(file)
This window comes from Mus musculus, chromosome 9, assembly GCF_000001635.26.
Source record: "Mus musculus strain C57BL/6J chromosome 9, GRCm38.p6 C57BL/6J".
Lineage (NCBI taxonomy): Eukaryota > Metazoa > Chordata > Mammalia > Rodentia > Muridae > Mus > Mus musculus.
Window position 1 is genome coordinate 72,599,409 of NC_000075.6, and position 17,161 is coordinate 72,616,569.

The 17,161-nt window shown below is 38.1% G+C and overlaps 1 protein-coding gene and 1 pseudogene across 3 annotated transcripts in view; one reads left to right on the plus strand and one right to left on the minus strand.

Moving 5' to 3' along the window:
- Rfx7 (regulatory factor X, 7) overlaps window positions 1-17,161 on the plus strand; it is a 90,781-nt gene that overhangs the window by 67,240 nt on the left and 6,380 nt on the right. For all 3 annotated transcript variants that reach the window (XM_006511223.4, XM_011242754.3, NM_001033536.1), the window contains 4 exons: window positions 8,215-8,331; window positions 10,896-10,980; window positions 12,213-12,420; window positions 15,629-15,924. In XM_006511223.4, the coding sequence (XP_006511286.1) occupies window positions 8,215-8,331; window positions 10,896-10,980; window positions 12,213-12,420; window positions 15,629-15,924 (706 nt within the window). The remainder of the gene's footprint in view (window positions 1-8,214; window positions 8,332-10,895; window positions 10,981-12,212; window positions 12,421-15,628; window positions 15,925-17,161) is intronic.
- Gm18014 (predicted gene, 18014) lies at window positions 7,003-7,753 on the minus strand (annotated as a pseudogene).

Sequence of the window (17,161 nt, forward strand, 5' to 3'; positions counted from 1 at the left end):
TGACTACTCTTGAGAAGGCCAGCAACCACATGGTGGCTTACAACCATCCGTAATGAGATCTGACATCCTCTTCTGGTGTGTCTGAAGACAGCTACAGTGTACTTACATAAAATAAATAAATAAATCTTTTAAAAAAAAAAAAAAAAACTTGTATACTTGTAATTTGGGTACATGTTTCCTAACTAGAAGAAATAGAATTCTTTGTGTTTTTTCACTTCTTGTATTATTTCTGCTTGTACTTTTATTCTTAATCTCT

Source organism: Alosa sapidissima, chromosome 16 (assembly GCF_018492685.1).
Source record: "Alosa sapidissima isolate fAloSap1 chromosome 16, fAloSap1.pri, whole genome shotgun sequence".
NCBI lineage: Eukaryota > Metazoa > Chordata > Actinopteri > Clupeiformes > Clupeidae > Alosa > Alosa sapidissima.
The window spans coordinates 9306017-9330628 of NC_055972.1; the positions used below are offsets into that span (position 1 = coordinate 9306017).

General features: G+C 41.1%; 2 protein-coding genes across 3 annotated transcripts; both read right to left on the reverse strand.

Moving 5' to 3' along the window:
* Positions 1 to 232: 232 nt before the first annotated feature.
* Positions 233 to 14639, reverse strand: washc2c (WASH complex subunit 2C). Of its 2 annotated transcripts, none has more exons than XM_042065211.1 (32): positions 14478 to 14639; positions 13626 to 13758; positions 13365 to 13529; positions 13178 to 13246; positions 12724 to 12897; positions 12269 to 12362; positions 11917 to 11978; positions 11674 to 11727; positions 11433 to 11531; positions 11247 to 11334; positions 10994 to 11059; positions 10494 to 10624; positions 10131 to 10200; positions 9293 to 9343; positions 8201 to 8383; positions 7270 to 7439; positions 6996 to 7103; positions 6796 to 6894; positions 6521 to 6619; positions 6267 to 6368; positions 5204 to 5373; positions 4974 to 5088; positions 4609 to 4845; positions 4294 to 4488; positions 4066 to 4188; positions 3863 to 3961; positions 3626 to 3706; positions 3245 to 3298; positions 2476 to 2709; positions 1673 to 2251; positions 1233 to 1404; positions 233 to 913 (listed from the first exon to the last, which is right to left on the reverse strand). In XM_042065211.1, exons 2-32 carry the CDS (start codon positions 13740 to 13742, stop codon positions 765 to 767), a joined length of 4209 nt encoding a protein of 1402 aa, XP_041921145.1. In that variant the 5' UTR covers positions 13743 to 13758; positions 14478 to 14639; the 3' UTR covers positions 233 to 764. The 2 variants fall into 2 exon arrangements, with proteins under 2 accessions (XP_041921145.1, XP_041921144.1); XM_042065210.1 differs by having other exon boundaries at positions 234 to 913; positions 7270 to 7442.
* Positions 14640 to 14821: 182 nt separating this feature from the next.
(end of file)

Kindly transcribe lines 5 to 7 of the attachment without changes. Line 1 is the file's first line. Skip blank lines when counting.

The 17,161-nt window shown below is 38.1% G+C and overlaps 1 protein-coding gene and 1 pseudogene across 3 annotated transcripts in view; one reads left to right on the plus strand and one right to left on the minus strand.

Moving 5' to 3' along the window:
- Rfx7 (regulatory factor X, 7) overlaps window positions 1-17,161 on the plus strand; it is a 90,781-nt gene that overhangs the window by 67,240 nt on the left and 6,380 nt on the right. For all 3 annotated transcript variants that reach the window (XM_006511223.4, XM_011242754.3, NM_001033536.1), the window contains 4 exons: window positions 8,215-8,331; window positions 10,896-10,980; window positions 12,213-12,420; window positions 15,629-15,924. In XM_006511223.4, the coding sequence (XP_006511286.1) occupies window positions 8,215-8,331; window positions 10,896-10,980; window positions 12,213-12,420; window positions 15,629-15,924 (706 nt within the window). The remainder of the gene's footprint in view (window positions 1-8,214; window positions 8,332-10,895; window positions 10,981-12,212; window positions 12,421-15,628; window positions 15,925-17,161) is intronic.